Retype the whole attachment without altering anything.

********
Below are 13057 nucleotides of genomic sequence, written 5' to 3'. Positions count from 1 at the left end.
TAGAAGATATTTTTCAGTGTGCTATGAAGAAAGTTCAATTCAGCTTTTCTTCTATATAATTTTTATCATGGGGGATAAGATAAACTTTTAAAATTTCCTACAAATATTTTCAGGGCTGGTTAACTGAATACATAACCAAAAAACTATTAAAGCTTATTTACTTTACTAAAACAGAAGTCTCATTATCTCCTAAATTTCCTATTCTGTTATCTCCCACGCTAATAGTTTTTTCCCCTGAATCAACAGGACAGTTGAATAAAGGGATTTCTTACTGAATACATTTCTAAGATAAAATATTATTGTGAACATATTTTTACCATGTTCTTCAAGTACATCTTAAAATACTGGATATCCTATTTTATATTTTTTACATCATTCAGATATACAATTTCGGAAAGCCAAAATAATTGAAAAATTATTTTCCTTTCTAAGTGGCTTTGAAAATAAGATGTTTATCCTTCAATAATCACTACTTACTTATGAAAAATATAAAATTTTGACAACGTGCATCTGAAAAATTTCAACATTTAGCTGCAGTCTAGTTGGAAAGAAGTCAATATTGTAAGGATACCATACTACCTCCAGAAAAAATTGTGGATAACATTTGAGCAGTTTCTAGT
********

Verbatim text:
Below are 13057 nucleotides of genomic sequence, written 5' to 3'. Positions count from 1 at the left end.
TAGAAGATATTTTTCAGTGTGCTATGAAGAAAGTTCAATTCAGCTTTTCTTCTATATAATTTTTATCATGGGGGATAAGATAAACTTTTAAAATTTCCTACAAATATTTTCAGGGCTGGTTAACTGAATACATAACCAAAAAACTATTAAAGCTTATTTACTTTACTAAAACAGAAGTCTCATTATCTCCTAAATTTCCTATTCTGTTATCTCCCACGCTAATAGTTTTTTCCCCTGAATCAACAGGACAGTTGAATAAAGGGATTTCTTACTGAATACATTTCTAAGATAAAATATTATTGTGAACATATTTTTACCATGTTCTTCAAGTACATCTTAAAATACTGGATATCCTATTTTATATTTTTTACATCATTCAGATATACAATTTCGGAAAGCCAAAATAATTGAAAAATTATTTTCCTTTCTAAGTGGCTTTGAAAATAAGATGTTTATCCTTCAATAATCACTACTTACTTATGAAAAATATAAAATTTTGACAACGTGCATCTGAAAAATTTCAACATTTAGCTGCAGTCTAGTTGGAAAGAAGTCAATATTGTAAGGATACCATACTACCTCCAGAAAAAATTGTGGATAACATTTGAGCAGTTTCTAGT